Future US buys news aggregator sites Ballhype and Showhype to beef up online portfolio

Ballhype and Showhype, Digg clones for sports and celebrity gossip built by a husband-and-wife team, have been sold for $3 million to magazine publisher Future US. The two sites, to be fair, aren’t just clones of user-submitted news site Digg — both also auto-aggregate top news stories from around the web, somewhat similar to tech news site Techmeme.

The sale was a quick flip for founders Jason and Erin Gurney, who launched Ballhype (above) in spring of 2007 and followed up with Showhype (below) more recently. The two sites get a combined two million monthly visitors. Blogger Louis Gray, who has been following the growth of the company since its early days, notes today that the celebrity site has become the more popular of the two, and adds that the couple thought about expanding to other vertical categories like technology and politics, but stayed focused on the categories they were most interested in.

Unlike Techmeme (whose founder, Gabe Rivera, incidentally advised the Gurney’s) but more like Digg, the two sites include the ability to comments, contests and other community features. The sites also auto-tag stories on the site and aggregate them in categories so you can easily find related stories on a given topic.

Future plc, the publicly-traded British owner of Future US, publishes more than 180 niche magazines including Nintendo Power (which I read a lot as a kid, even though I sadly didn’t ever have a Nintendo), Official Xbox Magazine, Official Playstation Magazine, T3, Total Film, Digital Camera, Fast Car, Classic Rock, Guitar World, and MacLife. Online, it publishes a number of sites that end in -radar.com, including bikeradar.com, techradar.com and gamesradar.com. In total, it sells more than 4 million print magazines a month, gets more than eleven million monthly unique visitors to its web properties, and also hosts events for its publications’ readers.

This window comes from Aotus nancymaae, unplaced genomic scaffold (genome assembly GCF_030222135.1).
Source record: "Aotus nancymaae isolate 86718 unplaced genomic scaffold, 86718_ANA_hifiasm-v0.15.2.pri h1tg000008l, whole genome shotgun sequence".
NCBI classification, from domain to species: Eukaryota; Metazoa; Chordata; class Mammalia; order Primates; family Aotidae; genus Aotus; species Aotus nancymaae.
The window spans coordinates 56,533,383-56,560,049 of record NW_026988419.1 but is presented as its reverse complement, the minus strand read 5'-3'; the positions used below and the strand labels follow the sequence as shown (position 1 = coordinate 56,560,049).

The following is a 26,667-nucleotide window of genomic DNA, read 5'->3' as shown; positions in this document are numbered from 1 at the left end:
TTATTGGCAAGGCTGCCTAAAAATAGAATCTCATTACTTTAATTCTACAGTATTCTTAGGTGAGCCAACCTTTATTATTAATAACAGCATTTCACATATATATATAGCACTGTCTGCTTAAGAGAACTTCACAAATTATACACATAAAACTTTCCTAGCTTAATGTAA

So, basically, Future US is used to selling ads for a diverse bunch of niche publications and it wanted to flesh out its portfolio with a couple nice little aggregator sites that have loyal followings. Seems like the right move for the company to continue to adapt from print to the online world.

And the three million is a solid conclusion for the Gurney’s, who never took outside funding.

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